Sunday, September 6, 2009

SLJ: on writing on Sunday

A bit of autobiography - and a bit of Duhem biography - for your contemplation.
--Dr. Thursday

My life, or rather my lifelong experience concerning the relation of religion and science, has to be told largely in references to my books. In a sense they are my life-story. Ever since I started writing The Relevance I spent much of my working days, including Sundays, for which I beg pardon, in researching and writing, or rather writing and rewriting. That the art of writing is rewriting I learned when I just started writing The Relevance, or shortly after Churchill died. Then a big New York tabloid carried on its front page the facsimile of a passage from one of Churchill's famous wartime speeches. The passage, in neat typewritten form, and perfect as such, was still heavily reworked by Churchill's hand. On seeing this (later on I learned that John Henry Newman, another great master of English, usually rewrote everything three times before sending it to the printer), I got over the psychological hurdle of not being able to write a perfect copy the first try.

After that, writing has gradually become a sort of obsession, made endurable by the fact that the coming of word processors turned the otherwise tiresome business of rewriting into a relatively easy task, compared with the use of ballpoint pens and typewriters. I could not help recalling that Pierre Duhem had to write his 350 publications (including thirty vast books) with pen and ink, and with a right hand that for the last ten years of his life suffered from crampe d'écrivain. Often he had to hold fast his right hand with his left hand in order to continue writing. Lucky we who have lived to see the coming of PCs. They greatly increased my productivity. But, having produced so many pages for a higher purpose, namely, to strengthen those who believe in a Gospel undiluted by a "higher criticism" posing as science, I will not be threatened by that disillusion which overcame Herbert Spencer in his dying days. On seeing that his friends brought to his bedside the many books he had published, he was dismayed that he had no children of his own to stand by. He certainly might have learned a great deal from C. S. Lewis' gripping account, A Grief Observed.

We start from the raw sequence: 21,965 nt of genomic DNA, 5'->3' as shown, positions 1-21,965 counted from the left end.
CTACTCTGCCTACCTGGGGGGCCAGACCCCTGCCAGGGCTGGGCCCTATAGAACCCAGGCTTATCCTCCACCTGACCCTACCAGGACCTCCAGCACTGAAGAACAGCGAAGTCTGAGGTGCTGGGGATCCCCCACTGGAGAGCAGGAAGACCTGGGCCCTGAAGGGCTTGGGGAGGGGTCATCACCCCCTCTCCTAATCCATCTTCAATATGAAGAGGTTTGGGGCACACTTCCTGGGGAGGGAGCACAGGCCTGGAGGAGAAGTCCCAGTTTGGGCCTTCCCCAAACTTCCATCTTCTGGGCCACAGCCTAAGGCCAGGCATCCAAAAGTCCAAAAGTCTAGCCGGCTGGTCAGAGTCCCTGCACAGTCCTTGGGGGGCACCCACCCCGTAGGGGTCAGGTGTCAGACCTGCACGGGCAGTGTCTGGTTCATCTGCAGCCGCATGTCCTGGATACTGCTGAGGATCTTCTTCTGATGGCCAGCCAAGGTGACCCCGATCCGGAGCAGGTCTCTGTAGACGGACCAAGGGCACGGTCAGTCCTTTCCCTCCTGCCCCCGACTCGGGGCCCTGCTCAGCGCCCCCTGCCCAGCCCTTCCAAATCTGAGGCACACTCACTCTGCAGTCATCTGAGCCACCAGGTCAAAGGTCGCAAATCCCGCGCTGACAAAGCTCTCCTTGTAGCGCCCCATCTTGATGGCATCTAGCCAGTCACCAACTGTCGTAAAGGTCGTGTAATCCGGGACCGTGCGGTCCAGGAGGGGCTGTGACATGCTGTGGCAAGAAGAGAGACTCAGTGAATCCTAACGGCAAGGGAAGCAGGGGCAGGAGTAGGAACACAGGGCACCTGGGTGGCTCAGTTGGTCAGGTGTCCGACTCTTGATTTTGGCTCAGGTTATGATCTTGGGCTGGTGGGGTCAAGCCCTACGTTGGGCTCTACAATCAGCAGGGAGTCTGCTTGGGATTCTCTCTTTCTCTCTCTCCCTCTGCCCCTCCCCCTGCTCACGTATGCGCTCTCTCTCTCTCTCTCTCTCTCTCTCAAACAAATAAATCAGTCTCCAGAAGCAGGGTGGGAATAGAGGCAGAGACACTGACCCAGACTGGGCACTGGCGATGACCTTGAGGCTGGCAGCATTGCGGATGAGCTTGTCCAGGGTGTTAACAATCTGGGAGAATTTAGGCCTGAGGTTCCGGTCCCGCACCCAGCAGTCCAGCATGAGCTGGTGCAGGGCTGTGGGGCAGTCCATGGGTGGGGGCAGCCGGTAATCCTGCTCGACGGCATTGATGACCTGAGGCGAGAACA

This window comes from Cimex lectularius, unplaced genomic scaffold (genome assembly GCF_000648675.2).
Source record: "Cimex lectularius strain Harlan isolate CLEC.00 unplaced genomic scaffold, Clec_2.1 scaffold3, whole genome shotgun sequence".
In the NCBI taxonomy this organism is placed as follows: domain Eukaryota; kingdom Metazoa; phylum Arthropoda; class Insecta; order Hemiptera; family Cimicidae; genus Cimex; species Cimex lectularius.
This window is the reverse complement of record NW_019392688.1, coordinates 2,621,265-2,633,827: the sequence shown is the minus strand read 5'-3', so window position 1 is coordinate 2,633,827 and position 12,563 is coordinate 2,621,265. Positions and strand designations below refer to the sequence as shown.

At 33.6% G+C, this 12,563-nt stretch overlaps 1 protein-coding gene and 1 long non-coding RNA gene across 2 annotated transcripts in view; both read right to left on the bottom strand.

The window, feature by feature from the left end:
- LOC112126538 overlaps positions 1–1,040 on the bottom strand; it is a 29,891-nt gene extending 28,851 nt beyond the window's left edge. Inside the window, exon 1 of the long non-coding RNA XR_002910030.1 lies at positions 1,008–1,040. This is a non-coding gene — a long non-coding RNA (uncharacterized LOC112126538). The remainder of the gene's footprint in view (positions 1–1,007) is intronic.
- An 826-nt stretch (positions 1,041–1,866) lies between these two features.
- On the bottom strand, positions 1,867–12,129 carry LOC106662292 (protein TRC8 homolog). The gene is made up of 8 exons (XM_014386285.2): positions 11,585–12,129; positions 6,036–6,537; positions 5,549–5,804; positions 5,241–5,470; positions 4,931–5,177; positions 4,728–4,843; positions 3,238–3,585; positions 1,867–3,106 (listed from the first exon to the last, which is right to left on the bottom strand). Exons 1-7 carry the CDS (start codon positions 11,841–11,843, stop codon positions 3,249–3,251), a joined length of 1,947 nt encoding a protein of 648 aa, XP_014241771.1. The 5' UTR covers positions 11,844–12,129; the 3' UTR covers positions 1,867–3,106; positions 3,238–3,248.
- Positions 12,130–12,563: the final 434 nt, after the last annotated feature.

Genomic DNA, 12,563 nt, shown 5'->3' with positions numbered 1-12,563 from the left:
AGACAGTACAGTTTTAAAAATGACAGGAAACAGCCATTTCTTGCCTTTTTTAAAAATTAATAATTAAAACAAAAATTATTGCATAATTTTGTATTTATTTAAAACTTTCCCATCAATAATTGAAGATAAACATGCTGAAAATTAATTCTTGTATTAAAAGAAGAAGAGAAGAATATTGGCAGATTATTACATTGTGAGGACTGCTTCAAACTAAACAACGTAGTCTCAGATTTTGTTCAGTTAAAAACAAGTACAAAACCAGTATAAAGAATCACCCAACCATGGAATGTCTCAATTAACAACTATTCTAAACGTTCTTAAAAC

But that productivity needed a surgical intervention to become eventually possible. In late 1953 a difficult tonsillectomy deprived me of the effective use of my voice for at least ten years. I was immediately out of all teaching and preaching. Only by writing could I go on teaching, which for me is always a preaching. I say this with no apologies or embarrassment. After having spent forty years in the academe, I find it to be the chief breeding place of a subspecies, best called spineless vertebrates. They lack intellectual spine because they refuse to admit that they preach by teaching and researching. In fact, every teaching is a sort of plain apologetics. Apologetics is pleading. To claim that one's teaching is free of even a touch of pleading on behalf of something, is to practice the art of not seeing beyond one's very nose.

I kept pleading. After publishing The Relevance, I published a book which was originally meant to be a chapter in it as "Physics and Psychology." It grew into Brain, Mind and Computers. Once this book was out of my hair (by then my hairline was rapidly receding), I could turn to what has been sheer delight to write: monographs on the history of astronomy. All had for their "ulterior" aim the illustration of chronic blindness to the obvious.

[SLJ "Cosmic Rays and Water Spiders" in The Limits of a Limitless Science 231-2]

[Also cf. GKC: "A teacher who is not dogmatic is simply a teacher who is not teaching." What's Wrong With the World, CW4:162]

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